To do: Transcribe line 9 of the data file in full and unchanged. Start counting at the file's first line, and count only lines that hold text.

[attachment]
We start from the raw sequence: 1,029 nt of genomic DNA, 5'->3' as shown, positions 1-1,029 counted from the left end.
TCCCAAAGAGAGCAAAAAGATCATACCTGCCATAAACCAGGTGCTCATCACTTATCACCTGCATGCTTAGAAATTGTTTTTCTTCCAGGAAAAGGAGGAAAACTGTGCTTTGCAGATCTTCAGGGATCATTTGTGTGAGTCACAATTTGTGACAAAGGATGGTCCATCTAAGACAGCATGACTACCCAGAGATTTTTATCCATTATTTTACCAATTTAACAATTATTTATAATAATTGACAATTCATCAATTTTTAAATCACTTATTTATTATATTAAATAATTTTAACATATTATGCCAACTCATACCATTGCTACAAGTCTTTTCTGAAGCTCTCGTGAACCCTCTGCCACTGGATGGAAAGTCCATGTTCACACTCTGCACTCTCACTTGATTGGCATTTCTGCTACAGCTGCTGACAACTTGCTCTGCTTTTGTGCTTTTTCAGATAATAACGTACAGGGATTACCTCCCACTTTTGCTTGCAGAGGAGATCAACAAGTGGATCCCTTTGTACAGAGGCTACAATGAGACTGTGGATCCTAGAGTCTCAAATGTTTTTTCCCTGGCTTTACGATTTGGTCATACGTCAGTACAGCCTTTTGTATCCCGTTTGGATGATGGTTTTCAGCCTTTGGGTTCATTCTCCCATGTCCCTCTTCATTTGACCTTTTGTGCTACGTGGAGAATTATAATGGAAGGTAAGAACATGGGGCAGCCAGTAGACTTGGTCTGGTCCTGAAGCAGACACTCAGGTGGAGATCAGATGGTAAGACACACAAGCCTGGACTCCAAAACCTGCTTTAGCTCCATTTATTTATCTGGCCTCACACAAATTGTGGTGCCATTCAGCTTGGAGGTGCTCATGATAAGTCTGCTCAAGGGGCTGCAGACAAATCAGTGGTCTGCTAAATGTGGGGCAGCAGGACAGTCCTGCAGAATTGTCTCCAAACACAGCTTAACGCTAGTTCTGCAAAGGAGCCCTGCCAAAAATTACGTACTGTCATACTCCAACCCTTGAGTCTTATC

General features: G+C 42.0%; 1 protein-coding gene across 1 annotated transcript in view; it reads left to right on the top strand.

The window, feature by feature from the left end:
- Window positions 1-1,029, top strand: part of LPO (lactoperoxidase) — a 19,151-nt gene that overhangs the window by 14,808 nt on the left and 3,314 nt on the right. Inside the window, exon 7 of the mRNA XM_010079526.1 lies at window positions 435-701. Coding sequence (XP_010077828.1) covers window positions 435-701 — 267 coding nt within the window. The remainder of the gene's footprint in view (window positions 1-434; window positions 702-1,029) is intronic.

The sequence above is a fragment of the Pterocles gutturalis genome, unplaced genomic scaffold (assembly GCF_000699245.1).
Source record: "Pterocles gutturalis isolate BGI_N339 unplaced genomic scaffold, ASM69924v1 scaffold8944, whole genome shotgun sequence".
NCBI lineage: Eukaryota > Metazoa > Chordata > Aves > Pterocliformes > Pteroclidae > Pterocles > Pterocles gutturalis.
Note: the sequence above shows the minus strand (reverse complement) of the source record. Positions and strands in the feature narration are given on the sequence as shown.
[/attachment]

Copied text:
Note: the sequence above shows the minus strand (reverse complement) of the source record. Positions and strands in the feature narration are given on the sequence as shown.